Music Reviews
Rome

Danger Mouse & Daneile Luppi Rome

(EMI) Buy it from Insound Rating - 7/10

It’s a pretentious concept spawned by the imagination of amateur bands and producers to gain artistic credibility: the filmless film score, the soundtrack without a movie. It pales in contrast only to the wretched world of rock opera. It seems that the pitch is to create an album that places its cards on cinematic clichés of moods and atmospheres instead of, say, actual songs. What undermines the purpose of such an egomaniacal and self-indulgent venture is the fact that artists as far back as The Doors have been managing to evoke cinematic textures within their own songs without dedicating an album solely to the idea. Nevertheless, some artists instead opt to play dress-up, don their Philip Glass hat, and set out to create the magnificent score to the imaginary cinema. And it seems like nobody aside from back-catalogue completionists ever buys such a release – and part of me wonders if even they listen to it.

I have difficulty believing that Brian Joseph Burton, the man known for almost a decade as Danger Mouse, falls in this category. After self-releasing The Grey Album, co-founding Gnarls Barkley and Broken Bells, and producing bands such as The Black Keys, Burton has built a reputation on his bona fide ear for sound. He seemed to let this particular album stay on the backburner for five years, and with a cast including Italian composer Daniele Luppi, Jack White, and Norah Jones, Rome cuts no corners. The album is a reminiscing homage to the golden age of the Spaghetti Western soundtrack, and while there’s no squinting Clint Eastwood to accompany, the authenticity is impressive. It helps that studio musicians who worked with Ennio Morricone on the real soundtracks are employed as the band, choir, and orchestra. This paired with the marriage of Buton’s late-60s psychedelic pop fixation and Daniele Luppi’s mesmerizing orchestral arrangements creates an album of lush cinematic pop that appeals not only to followers of the Danger Mouse camp, but for fans of the gun-slinging originals.

What makes Rome such a fascinating listen is the innovative move from the Sergio Leone film setting to, as Burton and Luppi apparently intended, Rome itself. Whether it’s intended to create an allegorical parallel between Rome and the Western frontier, or to Eurocentricate that frontier doesn’t matter. The product, while monotonous at times, is the Spaghetti Western taking place in Rome.  Opening track Theme of Rome showcases Luppi’s sensibilities for the overture – the Spaghetti Western theme – conjuring a setting-sun landscape over the city. Jack White then enters as the outlaw on The Rose With a Broken Neck; by offering his raw, soulful voice, he paints Rome in the bluesy sentiment of Rome’s underbelly, the secret life. His voice becomes what Henry Miller was for Paris – the yearning voice of the desperate and isolated. Two Against One and The World follow in the same fashion, the latter leaves me with the image of White and Burton riding on horseback into the setting sun (I suppose the Western cliché is inevitable). A perfect complement to Luppi’s arrangements, Norah Jones brings Rome to its sweeping highlight, Season’s Trees. Jones’s songs take sixties female pop cues with an unmistakable swagger that spins Rome in some sort of sexy Italian mystery movie madness. If White is the outlaw, Jones is undoubtedly the seductress that never quite reveals everything while at the same time luring us in with her soft elegance. The instrumentals transition well between each of White’s and Jones’s songs, leading back and forth between these two personalities. These two-minute intermissions lose a bit of their charm and tend to underwhelm towards the second half of the album.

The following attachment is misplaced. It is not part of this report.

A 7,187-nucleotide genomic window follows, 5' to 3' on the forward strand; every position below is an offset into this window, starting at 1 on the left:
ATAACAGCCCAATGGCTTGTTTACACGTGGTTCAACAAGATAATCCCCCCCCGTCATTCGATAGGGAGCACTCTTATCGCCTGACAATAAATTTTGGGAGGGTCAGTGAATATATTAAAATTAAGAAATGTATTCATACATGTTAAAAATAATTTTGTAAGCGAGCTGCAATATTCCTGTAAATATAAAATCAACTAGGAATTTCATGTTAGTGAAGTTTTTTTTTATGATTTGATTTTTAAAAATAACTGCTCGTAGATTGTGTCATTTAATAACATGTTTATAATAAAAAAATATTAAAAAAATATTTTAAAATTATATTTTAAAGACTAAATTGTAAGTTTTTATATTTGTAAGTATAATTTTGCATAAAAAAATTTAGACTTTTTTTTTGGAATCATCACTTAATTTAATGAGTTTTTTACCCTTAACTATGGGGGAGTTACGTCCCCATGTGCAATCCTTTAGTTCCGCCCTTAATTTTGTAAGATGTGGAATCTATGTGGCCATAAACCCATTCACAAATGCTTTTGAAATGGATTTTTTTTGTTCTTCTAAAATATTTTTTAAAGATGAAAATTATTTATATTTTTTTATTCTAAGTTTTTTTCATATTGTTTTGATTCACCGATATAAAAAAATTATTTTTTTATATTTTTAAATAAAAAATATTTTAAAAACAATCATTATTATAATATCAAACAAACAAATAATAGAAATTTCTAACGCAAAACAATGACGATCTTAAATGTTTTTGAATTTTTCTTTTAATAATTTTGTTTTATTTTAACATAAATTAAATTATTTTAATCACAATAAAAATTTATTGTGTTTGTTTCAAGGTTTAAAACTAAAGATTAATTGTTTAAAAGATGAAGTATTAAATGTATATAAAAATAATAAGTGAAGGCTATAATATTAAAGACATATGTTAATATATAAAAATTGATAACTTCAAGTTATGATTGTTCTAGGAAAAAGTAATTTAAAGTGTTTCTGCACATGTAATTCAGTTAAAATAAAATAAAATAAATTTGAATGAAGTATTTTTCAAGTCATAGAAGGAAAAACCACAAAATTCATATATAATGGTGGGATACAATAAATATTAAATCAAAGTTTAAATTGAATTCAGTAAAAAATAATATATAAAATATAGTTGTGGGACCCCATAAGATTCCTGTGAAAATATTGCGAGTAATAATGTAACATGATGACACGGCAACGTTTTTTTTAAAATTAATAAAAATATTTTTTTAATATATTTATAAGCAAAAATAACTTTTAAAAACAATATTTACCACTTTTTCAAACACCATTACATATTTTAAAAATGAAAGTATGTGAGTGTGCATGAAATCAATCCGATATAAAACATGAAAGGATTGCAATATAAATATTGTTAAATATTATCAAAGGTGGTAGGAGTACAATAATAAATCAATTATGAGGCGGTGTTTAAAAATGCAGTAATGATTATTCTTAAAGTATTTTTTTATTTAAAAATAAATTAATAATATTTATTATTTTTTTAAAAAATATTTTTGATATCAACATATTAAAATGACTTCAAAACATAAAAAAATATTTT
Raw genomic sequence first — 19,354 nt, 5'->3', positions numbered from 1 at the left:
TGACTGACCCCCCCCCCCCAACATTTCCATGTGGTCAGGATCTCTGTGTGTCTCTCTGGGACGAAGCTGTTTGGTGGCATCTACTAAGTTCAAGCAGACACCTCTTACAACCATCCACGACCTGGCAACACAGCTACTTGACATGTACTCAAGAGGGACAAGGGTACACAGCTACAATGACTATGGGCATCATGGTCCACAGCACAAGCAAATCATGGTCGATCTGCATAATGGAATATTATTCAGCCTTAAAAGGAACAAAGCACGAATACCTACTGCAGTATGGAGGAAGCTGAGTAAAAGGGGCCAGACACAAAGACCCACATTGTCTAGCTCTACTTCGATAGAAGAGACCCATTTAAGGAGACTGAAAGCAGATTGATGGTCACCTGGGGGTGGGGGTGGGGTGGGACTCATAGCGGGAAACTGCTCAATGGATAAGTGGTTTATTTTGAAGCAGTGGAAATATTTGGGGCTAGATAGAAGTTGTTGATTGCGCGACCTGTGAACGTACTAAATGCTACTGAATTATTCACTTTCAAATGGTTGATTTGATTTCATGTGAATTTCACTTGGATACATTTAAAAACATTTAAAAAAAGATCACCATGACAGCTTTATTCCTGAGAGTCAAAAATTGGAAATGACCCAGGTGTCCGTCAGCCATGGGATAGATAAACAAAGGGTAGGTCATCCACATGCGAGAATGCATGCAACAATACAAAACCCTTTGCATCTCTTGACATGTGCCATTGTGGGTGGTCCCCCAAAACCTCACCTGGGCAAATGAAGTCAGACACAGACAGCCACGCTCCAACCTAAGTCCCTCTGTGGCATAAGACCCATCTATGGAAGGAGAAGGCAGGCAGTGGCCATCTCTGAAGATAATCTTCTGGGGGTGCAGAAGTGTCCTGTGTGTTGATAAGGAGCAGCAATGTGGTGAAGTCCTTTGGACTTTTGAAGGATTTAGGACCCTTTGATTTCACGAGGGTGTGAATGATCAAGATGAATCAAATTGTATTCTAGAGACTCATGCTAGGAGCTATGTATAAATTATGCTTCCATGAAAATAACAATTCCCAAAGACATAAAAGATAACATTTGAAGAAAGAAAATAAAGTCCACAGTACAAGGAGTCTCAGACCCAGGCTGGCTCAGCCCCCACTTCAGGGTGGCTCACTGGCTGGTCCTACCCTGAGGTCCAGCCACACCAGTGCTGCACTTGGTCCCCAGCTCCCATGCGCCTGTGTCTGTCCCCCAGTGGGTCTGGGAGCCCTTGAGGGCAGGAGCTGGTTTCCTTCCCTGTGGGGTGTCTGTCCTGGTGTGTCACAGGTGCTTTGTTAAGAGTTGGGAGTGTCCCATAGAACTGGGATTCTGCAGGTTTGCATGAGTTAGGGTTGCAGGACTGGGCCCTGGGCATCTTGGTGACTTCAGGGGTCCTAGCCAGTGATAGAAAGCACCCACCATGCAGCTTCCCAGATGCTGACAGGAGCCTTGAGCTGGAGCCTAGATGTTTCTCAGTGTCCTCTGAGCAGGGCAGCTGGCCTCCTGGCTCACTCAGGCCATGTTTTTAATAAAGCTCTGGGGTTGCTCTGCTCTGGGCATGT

Unfortunately, I feel Rome will be disregarded as a genre-specific side project that, if anything, showcases Burton’s  eccentricity. One has to respect him and Luppi for their ability to recreate such a shelved genre and recreate it so that it sounds not only fresh, but completely inspired. In Burton’s now classic fashion, the amount of detail, from collecting these session musicians, to the analogue recording process, is what makes Rome such an artistic success. Of course the question arises: is Rome the greatest thing 2011 will offer? Hardly. Nevertheless, I’ll vouch to name it the most ambitious album of the year. Danger Mouse’s genius lies in understanding the value of the past and how it is relevant to the present. It’s just a shame that there really isn’t all that many avenues to take this intriguing genre. His attention to detail, Luppi’s beautiful orchestration, and the attention to detail that is apparent throughout the album are what will make this as ballsy and unpretentious of an album as one can make.